Discover the Benefits of Herbal Teas: Health-Boosting Brews for Every Occasion

Discover the Benefits of Herbal Teas: Health-Boosting Brews for Every Occasion

Step into the realm of sweet aromas, herbal remedies and therapeutic benefits. 

Herbal teas, or Tisane as they are sometimes known, are an infusion of herbs, spices, plant extracts and hot water. By combining the powerful properties and benefits of your infused ingredients, you can create some potent healing blends. 

Let’s explore the health benefits of different ingredients, and how they can soothe and support your wellbeing. 

Chamomile Tea

Chamomile belongs to the same plant group as the daisy or sunflower, and is a popular additive in herbal remedies to soothe the nervous system to promote sleep. It has been used in traditional medicine for many thousands of years across Rome, Egypt and Greece to treat upset stomachs and soothe anxiety. 

Chamomile remains just as popular today, and is widely used as a home remedy to treat fevers, colds, IBS symptoms, nausea and much more. Chamomile tea is also promoted as a great drink before bed, as it helps the mind to relax and unwind in preparation for sleep. 

To make chamomile tea, steep a tea bag in boiling water for 5-10 minutes. You can add honey or lemon if you want a stronger flavour, but it’s important to let your tea cool down to a drinkable temperature to avoid scalding.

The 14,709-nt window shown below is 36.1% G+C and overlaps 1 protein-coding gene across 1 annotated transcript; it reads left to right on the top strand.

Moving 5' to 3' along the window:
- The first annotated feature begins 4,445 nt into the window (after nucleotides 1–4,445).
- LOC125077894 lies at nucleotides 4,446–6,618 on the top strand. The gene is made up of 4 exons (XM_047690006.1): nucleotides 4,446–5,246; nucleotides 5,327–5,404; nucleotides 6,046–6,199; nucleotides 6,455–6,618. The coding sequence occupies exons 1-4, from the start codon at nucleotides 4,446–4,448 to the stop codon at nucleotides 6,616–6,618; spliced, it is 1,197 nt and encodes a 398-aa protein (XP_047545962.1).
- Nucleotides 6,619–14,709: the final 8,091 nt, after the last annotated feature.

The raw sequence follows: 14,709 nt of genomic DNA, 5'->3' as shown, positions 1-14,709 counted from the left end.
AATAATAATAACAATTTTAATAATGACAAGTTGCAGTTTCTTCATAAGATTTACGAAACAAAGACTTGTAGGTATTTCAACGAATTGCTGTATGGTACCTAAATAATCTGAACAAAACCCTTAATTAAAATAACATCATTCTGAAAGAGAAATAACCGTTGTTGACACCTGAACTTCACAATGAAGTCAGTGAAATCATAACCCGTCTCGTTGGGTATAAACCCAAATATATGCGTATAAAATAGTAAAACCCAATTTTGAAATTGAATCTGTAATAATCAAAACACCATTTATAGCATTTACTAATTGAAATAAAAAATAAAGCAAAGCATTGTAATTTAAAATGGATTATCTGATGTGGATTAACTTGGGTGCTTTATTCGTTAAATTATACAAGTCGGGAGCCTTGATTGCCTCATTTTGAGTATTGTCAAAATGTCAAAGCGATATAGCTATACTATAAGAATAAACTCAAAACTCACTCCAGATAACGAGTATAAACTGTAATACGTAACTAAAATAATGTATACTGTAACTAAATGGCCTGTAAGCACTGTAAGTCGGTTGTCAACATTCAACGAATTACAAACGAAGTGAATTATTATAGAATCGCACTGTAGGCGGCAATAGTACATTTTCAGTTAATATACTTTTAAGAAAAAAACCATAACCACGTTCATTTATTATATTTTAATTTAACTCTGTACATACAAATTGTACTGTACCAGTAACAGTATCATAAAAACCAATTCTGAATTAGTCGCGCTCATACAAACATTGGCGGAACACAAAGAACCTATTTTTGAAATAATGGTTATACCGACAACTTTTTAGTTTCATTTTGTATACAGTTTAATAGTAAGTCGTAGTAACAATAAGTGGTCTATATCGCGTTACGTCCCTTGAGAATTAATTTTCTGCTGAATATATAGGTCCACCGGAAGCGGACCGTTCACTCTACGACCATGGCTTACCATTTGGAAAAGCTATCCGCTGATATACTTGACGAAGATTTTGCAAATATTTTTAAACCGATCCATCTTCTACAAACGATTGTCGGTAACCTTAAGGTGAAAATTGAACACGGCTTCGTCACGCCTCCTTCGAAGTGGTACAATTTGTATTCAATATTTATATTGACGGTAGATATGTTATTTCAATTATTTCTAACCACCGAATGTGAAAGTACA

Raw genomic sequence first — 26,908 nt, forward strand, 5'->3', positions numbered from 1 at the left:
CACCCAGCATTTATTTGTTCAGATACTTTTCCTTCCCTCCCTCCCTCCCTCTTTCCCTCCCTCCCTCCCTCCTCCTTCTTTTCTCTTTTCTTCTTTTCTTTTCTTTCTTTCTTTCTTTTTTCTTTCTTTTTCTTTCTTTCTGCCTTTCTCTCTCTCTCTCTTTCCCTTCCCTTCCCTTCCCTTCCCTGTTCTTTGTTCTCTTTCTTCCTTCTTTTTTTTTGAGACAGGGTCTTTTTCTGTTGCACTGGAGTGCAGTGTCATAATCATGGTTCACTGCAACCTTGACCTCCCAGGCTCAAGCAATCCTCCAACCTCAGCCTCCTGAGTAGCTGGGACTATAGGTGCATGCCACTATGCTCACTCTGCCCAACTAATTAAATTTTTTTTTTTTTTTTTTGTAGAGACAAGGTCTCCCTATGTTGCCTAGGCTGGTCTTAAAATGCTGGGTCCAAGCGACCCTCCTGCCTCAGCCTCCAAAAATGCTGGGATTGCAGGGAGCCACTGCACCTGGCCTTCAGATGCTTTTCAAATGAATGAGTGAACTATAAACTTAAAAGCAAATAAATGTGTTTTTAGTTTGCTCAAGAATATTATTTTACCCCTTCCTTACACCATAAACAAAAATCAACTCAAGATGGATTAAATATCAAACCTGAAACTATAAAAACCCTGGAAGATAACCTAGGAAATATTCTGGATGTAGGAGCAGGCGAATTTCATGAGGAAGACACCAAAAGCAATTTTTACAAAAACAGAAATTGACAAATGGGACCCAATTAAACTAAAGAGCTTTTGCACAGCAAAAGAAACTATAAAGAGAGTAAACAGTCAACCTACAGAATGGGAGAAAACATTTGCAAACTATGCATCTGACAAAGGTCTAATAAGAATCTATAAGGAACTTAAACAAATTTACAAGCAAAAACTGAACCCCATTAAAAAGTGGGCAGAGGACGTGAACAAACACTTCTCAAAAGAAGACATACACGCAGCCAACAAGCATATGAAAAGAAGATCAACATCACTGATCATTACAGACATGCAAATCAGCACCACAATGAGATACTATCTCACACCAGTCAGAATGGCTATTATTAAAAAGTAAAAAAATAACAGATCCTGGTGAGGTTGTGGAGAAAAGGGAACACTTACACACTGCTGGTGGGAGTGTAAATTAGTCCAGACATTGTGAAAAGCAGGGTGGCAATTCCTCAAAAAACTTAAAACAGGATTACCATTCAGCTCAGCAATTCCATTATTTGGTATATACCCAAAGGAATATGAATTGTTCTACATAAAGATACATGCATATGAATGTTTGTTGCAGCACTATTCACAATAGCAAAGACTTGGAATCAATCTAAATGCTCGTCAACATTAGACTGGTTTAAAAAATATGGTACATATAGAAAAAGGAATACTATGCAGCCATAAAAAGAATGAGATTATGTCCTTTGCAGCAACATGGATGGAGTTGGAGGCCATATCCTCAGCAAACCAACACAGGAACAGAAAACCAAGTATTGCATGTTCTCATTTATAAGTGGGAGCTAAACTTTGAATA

Peppermint Tea

Peppermint tea comes with plenty of benefits too. It acts as a digestive aid, helping to reduce bloating and is also a powerful aromatic that can help to clear airways and sinuses, if you’re feeling under the weather, as well as its minty smell. 

Being caffeine-free, this herbal blend is also perfect for just before bed, helping you to get warm and cosy, and ultimately relax.

Peppermint can also give you a mental boost, helping you to focus. This is from the ‘rush’ you can get from the strong minty taste, making you more alert. We would recommend adjusting the dose of leaves between drinking the tea to waken up, or prepare for sleep. 

To make peppermint tea, simply add several peppermint leaves to hot water and strain them out after steeping for a few minutes. Again, leave the tea to cool down before attempting to drink it. You can also make spearmint tea, using spearmint leaves, that has a slightly different taste, depending on your preference. 

Ginger Tea